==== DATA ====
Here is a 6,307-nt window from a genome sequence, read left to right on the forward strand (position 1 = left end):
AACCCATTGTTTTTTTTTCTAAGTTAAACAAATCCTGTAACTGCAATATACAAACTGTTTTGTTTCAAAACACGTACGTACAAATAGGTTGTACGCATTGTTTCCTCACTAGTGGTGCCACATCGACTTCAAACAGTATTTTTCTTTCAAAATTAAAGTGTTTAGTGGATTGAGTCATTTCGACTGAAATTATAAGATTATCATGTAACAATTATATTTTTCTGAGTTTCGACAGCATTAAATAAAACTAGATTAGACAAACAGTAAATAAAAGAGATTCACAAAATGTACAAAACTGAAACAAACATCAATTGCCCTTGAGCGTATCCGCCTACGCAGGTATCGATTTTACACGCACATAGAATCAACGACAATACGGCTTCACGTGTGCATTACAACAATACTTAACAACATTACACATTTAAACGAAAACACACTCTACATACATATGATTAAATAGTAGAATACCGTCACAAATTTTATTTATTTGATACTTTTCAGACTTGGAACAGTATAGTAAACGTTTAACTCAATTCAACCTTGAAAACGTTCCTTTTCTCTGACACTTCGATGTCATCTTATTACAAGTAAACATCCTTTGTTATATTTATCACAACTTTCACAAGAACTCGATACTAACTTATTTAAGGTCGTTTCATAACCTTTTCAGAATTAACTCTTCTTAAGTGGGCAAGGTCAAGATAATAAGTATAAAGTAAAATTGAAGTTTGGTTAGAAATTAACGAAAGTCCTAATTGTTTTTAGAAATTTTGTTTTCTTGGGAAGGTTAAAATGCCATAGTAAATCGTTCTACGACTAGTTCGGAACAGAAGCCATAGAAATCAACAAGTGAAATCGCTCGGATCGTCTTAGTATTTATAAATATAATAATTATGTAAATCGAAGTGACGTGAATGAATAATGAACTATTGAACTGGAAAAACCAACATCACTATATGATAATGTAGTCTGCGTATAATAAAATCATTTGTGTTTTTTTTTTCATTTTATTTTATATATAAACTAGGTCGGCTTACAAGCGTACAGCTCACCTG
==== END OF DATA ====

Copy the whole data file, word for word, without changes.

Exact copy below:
Here is a 6,307-nt window from a genome sequence, read left to right on the forward strand (position 1 = left end):
AACCCATTGTTTTTTTTTCTAAGTTAAACAAATCCTGTAACTGCAATATACAAACTGTTTTGTTTCAAAACACGTACGTACAAATAGGTTGTACGCATTGTTTCCTCACTAGTGGTGCCACATCGACTTCAAACAGTATTTTTCTTTCAAAATTAAAGTGTTTAGTGGATTGAGTCATTTCGACTGAAATTATAAGATTATCATGTAACAATTATATTTTTCTGAGTTTCGACAGCATTAAATAAAACTAGATTAGACAAACAGTAAATAAAAGAGATTCACAAAATGTACAAAACTGAAACAAACATCAATTGCCCTTGAGCGTATCCGCCTACGCAGGTATCGATTTTACACGCACATAGAATCAACGACAATACGGCTTCACGTGTGCATTACAACAATACTTAACAACATTACACATTTAAACGAAAACACACTCTACATACATATGATTAAATAGTAGAATACCGTCACAAATTTTATTTATTTGATACTTTTCAGACTTGGAACAGTATAGTAAACGTTTAACTCAATTCAACCTTGAAAACGTTCCTTTTCTCTGACACTTCGATGTCATCTTATTACAAGTAAACATCCTTTGTTATATTTATCACAACTTTCACAAGAACTCGATACTAACTTATTTAAGGTCGTTTCATAACCTTTTCAGAATTAACTCTTCTTAAGTGGGCAAGGTCAAGATAATAAGTATAAAGTAAAATTGAAGTTTGGTTAGAAATTAACGAAAGTCCTAATTGTTTTTAGAAATTTTGTTTTCTTGGGAAGGTTAAAATGCCATAGTAAATCGTTCTACGACTAGTTCGGAACAGAAGCCATAGAAATCAACAAGTGAAATCGCTCGGATCGTCTTAGTATTTATAAATATAATAATTATGTAAATCGAAGTGACGTGAATGAATAATGAACTATTGAACTGGAAAAACCAACATCACTATATGATAATGTAGTCTGCGTATAATAAAATCATTTGTGTTTTTTTTTTCATTTTATTTTATATATAAACTAGGTCGGCTTACAAGCGTACAGCTCACCTG